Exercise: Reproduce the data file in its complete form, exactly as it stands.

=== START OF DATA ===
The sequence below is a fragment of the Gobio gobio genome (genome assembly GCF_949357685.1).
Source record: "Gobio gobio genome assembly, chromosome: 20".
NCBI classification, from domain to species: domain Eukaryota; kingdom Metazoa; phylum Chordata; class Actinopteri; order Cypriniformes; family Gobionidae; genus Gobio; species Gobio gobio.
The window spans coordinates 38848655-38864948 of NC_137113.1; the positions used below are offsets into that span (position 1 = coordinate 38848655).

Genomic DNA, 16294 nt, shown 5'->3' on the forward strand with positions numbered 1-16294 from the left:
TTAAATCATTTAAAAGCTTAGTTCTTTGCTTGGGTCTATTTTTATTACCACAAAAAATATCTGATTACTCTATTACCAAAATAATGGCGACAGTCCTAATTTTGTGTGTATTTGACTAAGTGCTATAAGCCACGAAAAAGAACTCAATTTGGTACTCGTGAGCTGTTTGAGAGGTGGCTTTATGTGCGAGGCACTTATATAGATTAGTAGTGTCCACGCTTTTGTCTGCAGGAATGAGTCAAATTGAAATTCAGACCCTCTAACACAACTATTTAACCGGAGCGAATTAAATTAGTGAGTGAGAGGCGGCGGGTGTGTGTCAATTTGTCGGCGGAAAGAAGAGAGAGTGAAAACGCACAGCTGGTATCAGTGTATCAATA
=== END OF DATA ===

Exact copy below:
The sequence below is a fragment of the Gobio gobio genome (genome assembly GCF_949357685.1).
Source record: "Gobio gobio genome assembly, chromosome: 20".
NCBI classification, from domain to species: domain Eukaryota; kingdom Metazoa; phylum Chordata; class Actinopteri; order Cypriniformes; family Gobionidae; genus Gobio; species Gobio gobio.
The window spans coordinates 38848655-38864948 of NC_137113.1; the positions used below are offsets into that span (position 1 = coordinate 38848655).

Genomic DNA, 16294 nt, shown 5'->3' on the forward strand with positions numbered 1-16294 from the left:
TTAAATCATTTAAAAGCTTAGTTCTTTGCTTGGGTCTATTTTTATTACCACAAAAAATATCTGATTACTCTATTACCAAAATAATGGCGACAGTCCTAATTTTGTGTGTATTTGACTAAGTGCTATAAGCCACGAAAAAGAACTCAATTTGGTACTCGTGAGCTGTTTGAGAGGTGGCTTTATGTGCGAGGCACTTATATAGATTAGTAGTGTCCACGCTTTTGTCTGCAGGAATGAGTCAAATTGAAATTCAGACCCTCTAACACAACTATTTAACCGGAGCGAATTAAATTAGTGAGTGAGAGGCGGCGGGTGTGTGTCAATTTGTCGGCGGAAAGAAGAGAGAGTGAAAACGCACAGCTGGTATCAGTGTATCAATA